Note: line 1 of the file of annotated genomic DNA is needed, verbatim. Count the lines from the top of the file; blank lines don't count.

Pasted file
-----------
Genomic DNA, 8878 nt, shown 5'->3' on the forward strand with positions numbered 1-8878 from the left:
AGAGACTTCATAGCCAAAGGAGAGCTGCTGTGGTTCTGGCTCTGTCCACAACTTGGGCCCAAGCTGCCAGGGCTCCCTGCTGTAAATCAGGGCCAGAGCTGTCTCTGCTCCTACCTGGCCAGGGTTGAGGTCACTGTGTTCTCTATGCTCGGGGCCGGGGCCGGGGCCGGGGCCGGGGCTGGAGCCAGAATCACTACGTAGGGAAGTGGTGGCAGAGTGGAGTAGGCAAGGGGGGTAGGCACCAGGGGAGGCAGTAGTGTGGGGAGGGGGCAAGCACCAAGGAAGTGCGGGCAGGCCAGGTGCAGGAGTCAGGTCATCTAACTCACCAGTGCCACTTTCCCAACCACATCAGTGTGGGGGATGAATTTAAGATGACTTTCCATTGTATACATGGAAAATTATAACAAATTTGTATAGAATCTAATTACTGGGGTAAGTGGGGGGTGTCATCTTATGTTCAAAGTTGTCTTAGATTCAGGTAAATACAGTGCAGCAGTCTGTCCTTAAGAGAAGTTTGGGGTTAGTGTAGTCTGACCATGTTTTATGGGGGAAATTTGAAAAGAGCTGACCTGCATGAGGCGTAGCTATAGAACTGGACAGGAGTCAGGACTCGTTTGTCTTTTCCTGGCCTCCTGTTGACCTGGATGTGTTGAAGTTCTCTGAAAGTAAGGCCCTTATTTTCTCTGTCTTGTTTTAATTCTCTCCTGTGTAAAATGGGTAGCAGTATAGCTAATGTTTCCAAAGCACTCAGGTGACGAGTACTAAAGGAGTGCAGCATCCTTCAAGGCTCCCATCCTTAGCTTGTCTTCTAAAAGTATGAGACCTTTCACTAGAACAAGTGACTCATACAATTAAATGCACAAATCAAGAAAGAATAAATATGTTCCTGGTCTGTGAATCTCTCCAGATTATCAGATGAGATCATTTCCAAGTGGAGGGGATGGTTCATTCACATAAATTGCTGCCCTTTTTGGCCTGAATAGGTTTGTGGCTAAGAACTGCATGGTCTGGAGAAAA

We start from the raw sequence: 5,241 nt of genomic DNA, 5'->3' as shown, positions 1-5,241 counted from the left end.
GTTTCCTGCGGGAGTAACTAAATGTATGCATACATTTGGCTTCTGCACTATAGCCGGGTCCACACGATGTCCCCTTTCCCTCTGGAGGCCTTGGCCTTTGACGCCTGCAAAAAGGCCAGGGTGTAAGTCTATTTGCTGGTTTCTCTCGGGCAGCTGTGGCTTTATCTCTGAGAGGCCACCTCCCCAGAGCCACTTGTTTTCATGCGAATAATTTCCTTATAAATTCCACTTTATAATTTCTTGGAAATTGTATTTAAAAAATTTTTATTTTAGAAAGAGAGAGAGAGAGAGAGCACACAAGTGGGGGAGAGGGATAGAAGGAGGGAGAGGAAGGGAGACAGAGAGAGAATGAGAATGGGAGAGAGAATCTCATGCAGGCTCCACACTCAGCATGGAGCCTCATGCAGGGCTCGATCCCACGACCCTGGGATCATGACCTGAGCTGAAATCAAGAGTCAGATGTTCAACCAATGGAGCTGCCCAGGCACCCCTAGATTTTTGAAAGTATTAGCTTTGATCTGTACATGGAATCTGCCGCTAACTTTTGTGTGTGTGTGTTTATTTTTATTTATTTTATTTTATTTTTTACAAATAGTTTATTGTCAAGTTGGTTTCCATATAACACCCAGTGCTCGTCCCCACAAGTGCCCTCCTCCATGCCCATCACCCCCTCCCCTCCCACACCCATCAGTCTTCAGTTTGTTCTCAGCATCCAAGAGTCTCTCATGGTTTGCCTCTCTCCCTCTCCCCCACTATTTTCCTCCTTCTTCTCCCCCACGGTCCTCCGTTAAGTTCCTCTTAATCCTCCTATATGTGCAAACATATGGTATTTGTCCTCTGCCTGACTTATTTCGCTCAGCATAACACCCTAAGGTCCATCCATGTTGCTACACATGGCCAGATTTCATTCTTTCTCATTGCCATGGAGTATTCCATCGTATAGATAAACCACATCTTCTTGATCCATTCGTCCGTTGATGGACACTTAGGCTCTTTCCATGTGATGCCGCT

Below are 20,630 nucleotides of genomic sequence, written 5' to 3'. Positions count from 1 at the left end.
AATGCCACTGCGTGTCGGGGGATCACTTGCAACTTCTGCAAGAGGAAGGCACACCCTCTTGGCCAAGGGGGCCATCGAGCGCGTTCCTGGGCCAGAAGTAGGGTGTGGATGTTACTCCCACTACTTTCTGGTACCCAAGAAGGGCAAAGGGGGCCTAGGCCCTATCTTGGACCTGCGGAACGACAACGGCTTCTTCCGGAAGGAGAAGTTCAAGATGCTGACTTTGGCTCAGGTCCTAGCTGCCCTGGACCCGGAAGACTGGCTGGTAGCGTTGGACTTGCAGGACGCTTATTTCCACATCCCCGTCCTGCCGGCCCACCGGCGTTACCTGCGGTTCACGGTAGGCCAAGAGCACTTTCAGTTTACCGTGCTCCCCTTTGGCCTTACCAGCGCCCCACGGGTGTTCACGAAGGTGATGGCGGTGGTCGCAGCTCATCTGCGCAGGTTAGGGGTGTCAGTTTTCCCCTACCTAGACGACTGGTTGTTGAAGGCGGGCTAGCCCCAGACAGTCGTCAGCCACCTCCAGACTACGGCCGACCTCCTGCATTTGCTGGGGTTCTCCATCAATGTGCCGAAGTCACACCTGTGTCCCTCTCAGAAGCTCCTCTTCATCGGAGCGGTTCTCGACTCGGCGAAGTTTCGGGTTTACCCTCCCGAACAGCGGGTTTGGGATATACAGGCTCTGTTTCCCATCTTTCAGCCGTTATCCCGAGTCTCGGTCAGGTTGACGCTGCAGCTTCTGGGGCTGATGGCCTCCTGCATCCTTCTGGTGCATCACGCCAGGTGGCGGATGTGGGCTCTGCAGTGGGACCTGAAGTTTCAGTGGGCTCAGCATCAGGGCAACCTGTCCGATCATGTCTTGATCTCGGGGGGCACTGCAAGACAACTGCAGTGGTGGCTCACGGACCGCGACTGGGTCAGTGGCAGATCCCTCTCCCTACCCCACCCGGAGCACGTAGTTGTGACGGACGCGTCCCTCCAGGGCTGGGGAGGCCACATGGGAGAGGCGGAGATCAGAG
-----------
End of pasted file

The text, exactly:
Genomic DNA, 8878 nt, shown 5'->3' on the forward strand with positions numbered 1-8878 from the left: